Another entirely different issue, is how the various people judging the proposition relate to this claim (i.e. “God exists”). Some people may be certain that it is true. Other people may be certain that it is false. Others may think there is a probability in between the two extremes, so they lean to one end of the spectrum without committing to certainty. Others simply don’t know. Others not only hold that this claim is unknown, but they further claim that the answer is unknowable. And so on and so forth.

This second relation (i.e. how the judges relate to the proposition) has no bearing on the previous one (i.e. between the subject and predicate). It has no bearing on the truth or falsity of the proposition in question. And it also has no bearing on whether or not a particular statement is a proposition. So even if you maintained that the existence of God is unknowable, this would not change the fact that “God exists” is a proposition, that is either true or false, in of itself. Contrary to those who hold that not knowing a statement’s truth, means that the statement is not a proposition.

Perhaps multi-valued logic was invented as a way to combat this problem. So they invented a truth value for “unknown”, and a truth value for probabilities between certain truth and certain falsehood, and so on and so forth. I suppose this returns to how one defines “proposition”.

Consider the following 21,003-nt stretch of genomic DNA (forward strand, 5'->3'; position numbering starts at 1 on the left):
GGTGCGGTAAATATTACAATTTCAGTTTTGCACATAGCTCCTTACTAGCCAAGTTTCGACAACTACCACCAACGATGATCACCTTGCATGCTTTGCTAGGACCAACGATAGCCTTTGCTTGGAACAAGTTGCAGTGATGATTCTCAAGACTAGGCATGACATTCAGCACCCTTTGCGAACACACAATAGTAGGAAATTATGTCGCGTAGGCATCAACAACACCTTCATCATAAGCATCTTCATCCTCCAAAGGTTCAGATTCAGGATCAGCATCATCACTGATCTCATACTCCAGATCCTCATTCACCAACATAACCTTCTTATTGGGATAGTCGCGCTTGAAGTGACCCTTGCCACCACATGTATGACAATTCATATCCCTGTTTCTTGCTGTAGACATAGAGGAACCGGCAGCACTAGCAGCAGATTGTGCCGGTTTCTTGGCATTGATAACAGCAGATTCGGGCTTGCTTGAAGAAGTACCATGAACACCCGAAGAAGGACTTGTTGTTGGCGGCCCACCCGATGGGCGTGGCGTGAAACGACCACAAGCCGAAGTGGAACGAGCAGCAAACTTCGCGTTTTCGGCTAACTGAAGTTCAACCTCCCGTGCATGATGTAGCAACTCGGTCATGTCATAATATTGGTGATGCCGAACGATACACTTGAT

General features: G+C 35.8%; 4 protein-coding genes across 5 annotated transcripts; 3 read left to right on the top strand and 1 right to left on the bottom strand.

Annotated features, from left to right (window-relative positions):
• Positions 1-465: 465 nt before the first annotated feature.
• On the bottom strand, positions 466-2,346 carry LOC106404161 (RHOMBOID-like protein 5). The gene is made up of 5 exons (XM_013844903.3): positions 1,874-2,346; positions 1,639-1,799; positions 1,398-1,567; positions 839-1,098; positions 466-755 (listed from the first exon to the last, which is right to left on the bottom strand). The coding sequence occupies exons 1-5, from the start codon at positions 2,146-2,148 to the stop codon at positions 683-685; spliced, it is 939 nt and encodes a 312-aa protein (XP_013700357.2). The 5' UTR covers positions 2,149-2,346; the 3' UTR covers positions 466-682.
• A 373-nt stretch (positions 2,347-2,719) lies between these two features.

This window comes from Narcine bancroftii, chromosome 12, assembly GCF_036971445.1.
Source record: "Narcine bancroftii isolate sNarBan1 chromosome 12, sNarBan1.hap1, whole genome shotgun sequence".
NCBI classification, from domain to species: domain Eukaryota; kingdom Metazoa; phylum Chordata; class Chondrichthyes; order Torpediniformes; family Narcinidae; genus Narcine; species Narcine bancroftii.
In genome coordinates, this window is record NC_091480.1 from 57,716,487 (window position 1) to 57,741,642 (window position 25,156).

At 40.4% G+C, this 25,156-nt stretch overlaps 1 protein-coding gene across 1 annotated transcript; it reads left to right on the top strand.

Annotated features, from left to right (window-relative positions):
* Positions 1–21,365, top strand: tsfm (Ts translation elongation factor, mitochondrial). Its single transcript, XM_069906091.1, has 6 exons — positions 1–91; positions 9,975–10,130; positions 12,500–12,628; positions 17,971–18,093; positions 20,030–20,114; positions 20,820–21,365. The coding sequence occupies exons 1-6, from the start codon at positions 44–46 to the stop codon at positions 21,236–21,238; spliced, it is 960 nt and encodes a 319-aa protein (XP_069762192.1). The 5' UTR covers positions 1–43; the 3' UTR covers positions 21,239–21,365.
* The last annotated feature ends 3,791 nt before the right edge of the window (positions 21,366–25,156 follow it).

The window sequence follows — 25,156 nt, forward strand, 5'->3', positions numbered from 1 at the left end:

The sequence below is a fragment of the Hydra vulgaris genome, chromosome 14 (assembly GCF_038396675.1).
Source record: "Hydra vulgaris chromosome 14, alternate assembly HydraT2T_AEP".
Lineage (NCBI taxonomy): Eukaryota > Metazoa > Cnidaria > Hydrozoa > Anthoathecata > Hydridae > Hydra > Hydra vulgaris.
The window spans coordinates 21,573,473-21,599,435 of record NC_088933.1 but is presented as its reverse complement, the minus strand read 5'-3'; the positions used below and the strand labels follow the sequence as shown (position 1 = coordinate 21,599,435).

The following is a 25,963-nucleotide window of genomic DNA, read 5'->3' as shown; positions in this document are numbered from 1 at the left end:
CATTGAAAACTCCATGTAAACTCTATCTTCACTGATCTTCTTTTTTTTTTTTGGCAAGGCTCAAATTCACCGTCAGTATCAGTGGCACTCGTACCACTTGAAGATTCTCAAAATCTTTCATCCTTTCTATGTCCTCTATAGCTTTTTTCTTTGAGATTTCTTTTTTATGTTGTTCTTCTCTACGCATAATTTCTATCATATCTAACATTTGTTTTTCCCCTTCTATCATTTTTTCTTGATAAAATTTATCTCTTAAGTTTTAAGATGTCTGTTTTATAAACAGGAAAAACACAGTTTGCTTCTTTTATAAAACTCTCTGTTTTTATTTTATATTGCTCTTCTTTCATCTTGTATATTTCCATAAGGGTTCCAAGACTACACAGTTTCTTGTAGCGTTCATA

Second: there is a lot of sophistry in highly theoretical fields, like cosmology and quantum physics. To the point where some of them started believing in complete nonsense, like particles emerging by nothing, or the universe creating itself. And their beliefs are not necessarily false because there are problems with the data acquired through raw observation. The issue is how this data is sophistically interpreted to deliberately oppose rational necessity, when it is not proven that alternative interpretations of the data are impossible. And those who preach this falsehood were only able to get away with this, because those theoretical subjects are difficult, and inaccessible to most people. More Muslims need to engage in such fields in order to expose the fallacies and assumptions employed in those theories.